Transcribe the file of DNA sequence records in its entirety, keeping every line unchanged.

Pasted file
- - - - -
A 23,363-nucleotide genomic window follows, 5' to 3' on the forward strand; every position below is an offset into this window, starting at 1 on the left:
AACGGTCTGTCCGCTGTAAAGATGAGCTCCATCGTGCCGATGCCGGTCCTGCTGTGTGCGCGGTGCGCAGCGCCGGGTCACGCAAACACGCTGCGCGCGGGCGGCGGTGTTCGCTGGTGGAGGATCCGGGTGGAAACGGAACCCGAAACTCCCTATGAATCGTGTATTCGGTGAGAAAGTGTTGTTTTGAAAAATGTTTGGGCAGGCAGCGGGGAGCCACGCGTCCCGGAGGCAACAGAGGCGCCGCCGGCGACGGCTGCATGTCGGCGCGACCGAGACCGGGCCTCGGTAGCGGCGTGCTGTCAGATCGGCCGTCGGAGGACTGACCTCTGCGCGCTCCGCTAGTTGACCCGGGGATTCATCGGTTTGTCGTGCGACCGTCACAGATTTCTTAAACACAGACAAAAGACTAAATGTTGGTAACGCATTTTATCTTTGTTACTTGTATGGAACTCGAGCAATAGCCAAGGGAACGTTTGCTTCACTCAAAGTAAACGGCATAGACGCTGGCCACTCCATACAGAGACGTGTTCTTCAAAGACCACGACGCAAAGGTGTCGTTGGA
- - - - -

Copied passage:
A 23,363-nucleotide genomic window follows, 5' to 3' on the forward strand; every position below is an offset into this window, starting at 1 on the left:
AACGGTCTGTCCGCTGTAAAGATGAGCTCCATCGTGCCGATGCCGGTCCTGCTGTGTGCGCGGTGCGCAGCGCCGGGTCACGCAAACACGCTGCGCGCGGGCGGCGGTGTTCGCTGGTGGAGGATCCGGGTGGAAACGGAACCCGAAACTCCCTATGAATCGTGTATTCGGTGAGAAAGTGTTGTTTTGAAAAATGTTTGGGCAGGCAGCGGGGAGCCACGCGTCCCGGAGGCAACAGAGGCGCCGCCGGCGACGGCTGCATGTCGGCGCGACCGAGACCGGGCCTCGGTAGCGGCGTGCTGTCAGATCGGCCGTCGGAGGACTGACCTCTGCGCGCTCCGCTAGTTGACCCGGGGATTCATCGGTTTGTCGTGCGACCGTCACAGATTTCTTAAACACAGACAAAAGACTAAATGTTGGTAACGCATTTTATCTTTGTTACTTGTATGGAACTCGAGCAATAGCCAAGGGAACGTTTGCTTCACTCAAAGTAAACGGCATAGACGCTGGCCACTCCATACAGAGACGTGTTCTTCAAAGACCACGACGCAAAGGTGTCGTTGGA